In 2003 and 2004 I found myself writing a book. An autobiography. I made my best effort to gather up all of my feeling about growing up with my mother, the last few years of taking care of my mother, and the devastation of loosing my mother and throw them all into the writing and then not dwell on how difficult it is not to have my mother around any more. You know, start living with what you do have and can do instead of remaining stuck on what you don't and can't.
I did well with that. Considering what the bond with my mother was like I would say I've done a job job of not allowing myself to be paralized by its absense. But now I have a child of my own. And every time I see other parents of young children just reach out to their own parents for help (or get help thrust upon them without even asking for it) I am forced back into that mentalspace, daydreaming about the infinite love my mom would have for my daughter and the limitless life lessons, the infinite patience, all of the qualities and gifts that my mother had to offer.
Barely perceptable in my childhood were my mom's gifts for removing obstacles. I was able to develop and flourish believing that many obstacles must not exist. The last ten years have been an exercise in learning not to just stand and marvel at the enormity of the obstacles that can exist in this world and set about to work chipping away at or toppling them.
I am extremely grateful that my daughter has two parents taking obstacles out of her way. A lot of qualities in my love person, Sophia, remind me of my mother. And of late I'm finding obstacles removed and stunned by not having had to remove them myself.
As of January 1st I have vision care. I have hope, for the first time in a long time, of getting new glasses and lenses. If anyone ever closely examined the pair of glasses that I have been stitching back together and squeezing more life out of for the last couple years they might get some small sense of what the prospect of new glasses means in my life. On nearly no income I have twice saved up multiple hundreds of dollars and deployed them in the pursuit of new lenses only to end up with no lenses and no money. The idea of Sophia having access to things like family vision plans and health spending accounts seems like "fantasy things" rather than real world things.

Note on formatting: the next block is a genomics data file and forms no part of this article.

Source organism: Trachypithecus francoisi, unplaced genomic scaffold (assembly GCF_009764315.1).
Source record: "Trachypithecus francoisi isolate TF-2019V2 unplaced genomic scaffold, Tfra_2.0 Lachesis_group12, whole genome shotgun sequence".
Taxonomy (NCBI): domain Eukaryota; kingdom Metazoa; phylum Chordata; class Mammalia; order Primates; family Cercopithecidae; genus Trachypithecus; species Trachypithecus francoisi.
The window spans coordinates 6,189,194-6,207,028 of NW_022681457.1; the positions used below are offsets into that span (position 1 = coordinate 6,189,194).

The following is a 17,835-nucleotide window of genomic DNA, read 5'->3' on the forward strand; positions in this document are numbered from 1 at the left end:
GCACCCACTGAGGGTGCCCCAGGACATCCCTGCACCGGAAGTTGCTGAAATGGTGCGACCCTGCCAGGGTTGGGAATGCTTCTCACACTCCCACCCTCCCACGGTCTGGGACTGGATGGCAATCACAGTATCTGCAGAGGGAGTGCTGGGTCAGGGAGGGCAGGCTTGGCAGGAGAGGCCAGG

A few months from now I will even have health insurance. When the Health Insurance reform was a big news item, my natural reaction was "Oh great, another huge obstacle for me to have to fight." As a person with no income in a country that self-describes as FREE to anyone who will listen, the idea of mandatory purchases of any kind seems very counter-intuitive. So off I went trying to figure out what are the punishments going to be for not being able to afford to feed the health insurance corporations. And then suddenly there was Sophia telling me that all of us will just have health insurance.
You don't like fighting but your in a fight whether you like it or not. You're tired from the fighting but you still have to defend yourself. Fighting is constant. As you finish a fight you must ALWAYS be ready for the next fight. You must always be ready to be fighting on multiple fronts at any given time. Suddenly, you look up and the fight just isn't there. And you get to stop and rest for a minute. I almost don't know what to do with myself.
Health insurance, that's such a not real thing for everyone to be having all of this fuss over.
When it's all said and done the best I can do with the days ahead is summon those gifts of ease that my mother so graciously gave to me and pass them on to my daughter and then let her know where they came from as I am able. She contines a long life of truly remarkable women and I tremble to imagine what she will be able to achieve with her gifts.